Because, even though Michael Petrilli dreams about it, charterization is not coming to the suburbs; New Jersey made that very clear. The suburban whites who voted for Prop 1240 in Washington knew it was only going to allow 40 schools; they also knew that none of those schools would be in Bellevue or Mercer Island.

Voting to put charters in other people's districts is a very different thing than allowing a charter to come into your own town and drain money away from your children's school. And I am telling you that there is no way people who spent lots of money to buy houses in districts with good schools will sit silently by while a boutique charter drains their tax base, causing their kids to lose AP courses, the football team, and the spring musical. It simply will not happen.

Which, in the end, will cause the burgeoning Democratic base to lose patience with its party on education. Contrary to some reports, people who live in cities are not stupid; they have eyes, and they know what goes on 10 or 20 miles down the road. They see white suburban families sending their kids to neighborhood public schools that have lots of electives and after school activities and small classes and rich curricula and mainstreaming for special needs children and no uniforms and no marching in the halls and technology that aids - not replaces - the faculty and experienced teachers and no merit pay and no TFAers and school boards that are responsive and no state control and no mayors who autocratically dictate school policy.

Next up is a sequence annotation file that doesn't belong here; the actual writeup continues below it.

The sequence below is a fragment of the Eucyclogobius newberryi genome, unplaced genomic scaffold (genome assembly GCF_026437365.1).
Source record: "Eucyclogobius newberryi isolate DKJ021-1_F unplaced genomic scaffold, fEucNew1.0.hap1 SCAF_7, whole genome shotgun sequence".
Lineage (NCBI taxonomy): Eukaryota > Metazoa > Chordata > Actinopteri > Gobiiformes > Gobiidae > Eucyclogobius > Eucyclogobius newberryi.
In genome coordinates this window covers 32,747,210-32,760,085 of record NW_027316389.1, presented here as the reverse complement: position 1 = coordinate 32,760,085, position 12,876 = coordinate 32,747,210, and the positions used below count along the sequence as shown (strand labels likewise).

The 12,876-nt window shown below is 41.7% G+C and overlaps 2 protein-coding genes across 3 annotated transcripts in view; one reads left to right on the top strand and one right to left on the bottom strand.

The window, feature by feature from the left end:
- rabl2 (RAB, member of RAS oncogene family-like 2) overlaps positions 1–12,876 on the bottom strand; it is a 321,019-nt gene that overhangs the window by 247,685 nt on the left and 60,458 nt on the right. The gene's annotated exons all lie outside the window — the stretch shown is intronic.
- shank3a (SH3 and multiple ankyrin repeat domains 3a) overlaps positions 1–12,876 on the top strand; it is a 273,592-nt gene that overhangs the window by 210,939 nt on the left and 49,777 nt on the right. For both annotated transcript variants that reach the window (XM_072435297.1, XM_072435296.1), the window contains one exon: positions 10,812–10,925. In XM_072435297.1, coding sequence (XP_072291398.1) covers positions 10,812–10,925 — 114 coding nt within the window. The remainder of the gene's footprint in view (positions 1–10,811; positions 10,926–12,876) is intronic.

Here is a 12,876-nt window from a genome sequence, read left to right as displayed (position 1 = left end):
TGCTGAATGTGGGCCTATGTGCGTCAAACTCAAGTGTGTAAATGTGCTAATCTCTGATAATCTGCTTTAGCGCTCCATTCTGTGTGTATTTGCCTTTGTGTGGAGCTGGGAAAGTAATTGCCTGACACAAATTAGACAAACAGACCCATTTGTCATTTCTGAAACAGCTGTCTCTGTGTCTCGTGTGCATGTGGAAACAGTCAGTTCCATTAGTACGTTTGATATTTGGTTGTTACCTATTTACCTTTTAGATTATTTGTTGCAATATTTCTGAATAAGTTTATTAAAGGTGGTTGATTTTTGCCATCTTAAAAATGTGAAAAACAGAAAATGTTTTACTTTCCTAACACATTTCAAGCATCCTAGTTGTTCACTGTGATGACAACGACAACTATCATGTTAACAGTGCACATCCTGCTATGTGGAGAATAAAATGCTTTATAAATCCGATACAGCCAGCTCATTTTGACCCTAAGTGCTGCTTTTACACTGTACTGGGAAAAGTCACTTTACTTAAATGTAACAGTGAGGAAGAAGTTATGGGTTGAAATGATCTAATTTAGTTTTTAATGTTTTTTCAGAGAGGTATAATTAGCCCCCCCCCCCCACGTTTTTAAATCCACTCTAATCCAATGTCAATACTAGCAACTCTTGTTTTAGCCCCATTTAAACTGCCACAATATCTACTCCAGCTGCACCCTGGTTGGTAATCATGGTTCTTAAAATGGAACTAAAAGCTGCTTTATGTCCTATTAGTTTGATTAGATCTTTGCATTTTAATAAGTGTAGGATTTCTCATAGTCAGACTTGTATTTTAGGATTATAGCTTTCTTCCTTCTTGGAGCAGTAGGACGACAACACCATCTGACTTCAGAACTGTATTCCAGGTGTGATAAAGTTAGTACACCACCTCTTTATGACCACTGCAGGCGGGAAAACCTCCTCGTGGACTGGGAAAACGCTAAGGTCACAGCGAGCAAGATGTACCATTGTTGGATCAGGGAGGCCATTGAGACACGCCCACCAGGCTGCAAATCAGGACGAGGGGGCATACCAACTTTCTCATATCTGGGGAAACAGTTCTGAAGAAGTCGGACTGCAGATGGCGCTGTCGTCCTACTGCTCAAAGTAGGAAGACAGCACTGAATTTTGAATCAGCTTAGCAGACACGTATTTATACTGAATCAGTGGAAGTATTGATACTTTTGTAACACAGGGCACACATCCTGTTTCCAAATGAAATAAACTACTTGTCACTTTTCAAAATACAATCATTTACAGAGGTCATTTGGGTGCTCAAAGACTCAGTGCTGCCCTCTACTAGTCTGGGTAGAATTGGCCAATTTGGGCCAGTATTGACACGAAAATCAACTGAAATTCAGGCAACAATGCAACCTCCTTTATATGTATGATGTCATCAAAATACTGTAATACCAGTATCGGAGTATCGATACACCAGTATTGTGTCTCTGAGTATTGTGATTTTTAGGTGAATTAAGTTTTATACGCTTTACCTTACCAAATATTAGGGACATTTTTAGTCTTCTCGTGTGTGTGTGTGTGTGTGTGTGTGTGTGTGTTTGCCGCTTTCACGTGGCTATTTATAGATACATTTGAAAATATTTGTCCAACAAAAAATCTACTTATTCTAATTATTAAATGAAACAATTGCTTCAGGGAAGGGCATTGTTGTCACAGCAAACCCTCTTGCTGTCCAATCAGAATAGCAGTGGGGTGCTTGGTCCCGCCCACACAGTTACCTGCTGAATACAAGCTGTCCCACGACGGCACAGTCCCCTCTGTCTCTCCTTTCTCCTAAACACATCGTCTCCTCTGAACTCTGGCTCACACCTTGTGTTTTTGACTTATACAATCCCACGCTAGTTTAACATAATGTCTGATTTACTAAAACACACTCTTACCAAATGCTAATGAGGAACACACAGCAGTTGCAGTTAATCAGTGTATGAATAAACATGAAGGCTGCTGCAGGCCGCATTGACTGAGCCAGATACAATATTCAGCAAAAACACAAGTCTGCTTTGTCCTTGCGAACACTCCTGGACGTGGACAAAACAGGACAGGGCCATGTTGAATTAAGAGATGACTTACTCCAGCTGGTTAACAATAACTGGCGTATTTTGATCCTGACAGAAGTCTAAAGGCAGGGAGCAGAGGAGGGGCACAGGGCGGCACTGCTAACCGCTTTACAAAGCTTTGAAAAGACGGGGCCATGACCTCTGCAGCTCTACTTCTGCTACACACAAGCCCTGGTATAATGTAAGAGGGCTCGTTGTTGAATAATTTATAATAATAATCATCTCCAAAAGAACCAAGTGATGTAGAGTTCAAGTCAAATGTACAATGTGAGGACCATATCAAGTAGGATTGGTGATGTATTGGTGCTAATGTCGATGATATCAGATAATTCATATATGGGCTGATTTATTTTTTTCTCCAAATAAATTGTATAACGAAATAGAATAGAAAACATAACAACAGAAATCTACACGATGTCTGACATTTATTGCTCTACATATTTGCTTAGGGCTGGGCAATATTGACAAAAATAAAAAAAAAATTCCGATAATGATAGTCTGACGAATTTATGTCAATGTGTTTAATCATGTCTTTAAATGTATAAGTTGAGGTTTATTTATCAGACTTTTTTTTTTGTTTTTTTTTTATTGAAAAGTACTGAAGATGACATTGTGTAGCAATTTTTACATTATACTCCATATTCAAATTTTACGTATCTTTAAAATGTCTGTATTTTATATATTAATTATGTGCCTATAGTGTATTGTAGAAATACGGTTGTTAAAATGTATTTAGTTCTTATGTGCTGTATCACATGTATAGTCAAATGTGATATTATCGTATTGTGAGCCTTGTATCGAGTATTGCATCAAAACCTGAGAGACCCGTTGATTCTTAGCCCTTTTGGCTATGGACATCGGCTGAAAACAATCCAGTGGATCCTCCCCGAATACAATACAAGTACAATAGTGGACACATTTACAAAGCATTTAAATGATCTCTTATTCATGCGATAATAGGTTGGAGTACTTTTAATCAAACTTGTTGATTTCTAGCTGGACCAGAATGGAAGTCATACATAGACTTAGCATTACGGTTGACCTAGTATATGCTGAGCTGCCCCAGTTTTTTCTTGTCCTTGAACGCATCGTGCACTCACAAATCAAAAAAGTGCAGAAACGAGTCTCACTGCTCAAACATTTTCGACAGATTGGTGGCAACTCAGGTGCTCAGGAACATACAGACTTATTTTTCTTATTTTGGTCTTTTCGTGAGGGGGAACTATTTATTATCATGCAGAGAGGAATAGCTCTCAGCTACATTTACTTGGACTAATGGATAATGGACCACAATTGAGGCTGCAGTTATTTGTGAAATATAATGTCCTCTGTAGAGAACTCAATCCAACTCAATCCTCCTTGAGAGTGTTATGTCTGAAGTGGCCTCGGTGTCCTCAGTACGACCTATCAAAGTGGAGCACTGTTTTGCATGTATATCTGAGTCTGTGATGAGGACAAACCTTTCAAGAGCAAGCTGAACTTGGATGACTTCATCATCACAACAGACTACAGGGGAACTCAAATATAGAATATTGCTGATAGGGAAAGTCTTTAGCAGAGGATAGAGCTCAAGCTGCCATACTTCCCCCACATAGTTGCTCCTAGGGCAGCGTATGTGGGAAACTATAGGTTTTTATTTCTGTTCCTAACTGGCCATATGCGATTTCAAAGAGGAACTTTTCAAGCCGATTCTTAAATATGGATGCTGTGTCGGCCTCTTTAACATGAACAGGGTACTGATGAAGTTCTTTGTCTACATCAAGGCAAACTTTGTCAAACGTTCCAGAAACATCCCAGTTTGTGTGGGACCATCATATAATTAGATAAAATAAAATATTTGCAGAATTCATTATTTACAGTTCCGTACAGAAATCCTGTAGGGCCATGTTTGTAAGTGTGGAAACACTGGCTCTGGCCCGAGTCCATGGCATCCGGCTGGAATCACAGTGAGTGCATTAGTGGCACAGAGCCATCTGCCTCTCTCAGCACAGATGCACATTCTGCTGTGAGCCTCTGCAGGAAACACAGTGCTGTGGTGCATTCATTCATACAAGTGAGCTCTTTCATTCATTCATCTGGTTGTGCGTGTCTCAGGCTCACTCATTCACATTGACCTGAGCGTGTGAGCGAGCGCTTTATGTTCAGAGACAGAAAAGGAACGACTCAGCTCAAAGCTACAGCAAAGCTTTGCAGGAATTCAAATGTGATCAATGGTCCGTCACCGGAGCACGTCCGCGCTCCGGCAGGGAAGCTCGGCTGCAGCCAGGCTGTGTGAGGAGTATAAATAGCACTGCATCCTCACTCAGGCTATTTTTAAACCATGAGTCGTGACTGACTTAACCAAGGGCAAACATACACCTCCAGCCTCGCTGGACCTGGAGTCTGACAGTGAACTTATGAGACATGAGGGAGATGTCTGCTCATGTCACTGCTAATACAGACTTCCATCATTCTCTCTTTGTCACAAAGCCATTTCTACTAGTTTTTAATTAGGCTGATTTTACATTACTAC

Those minority families and those urban dwellers are looking out at the suburbs. And, if they aren't now, they will soon be wondering: "If it's good enough for those people, why isn't it good enough for us? And why does Barack Obama and the Democratic Party think it's OK to have one system of schooling for the cities with big minority populations, and another system for everyone else?"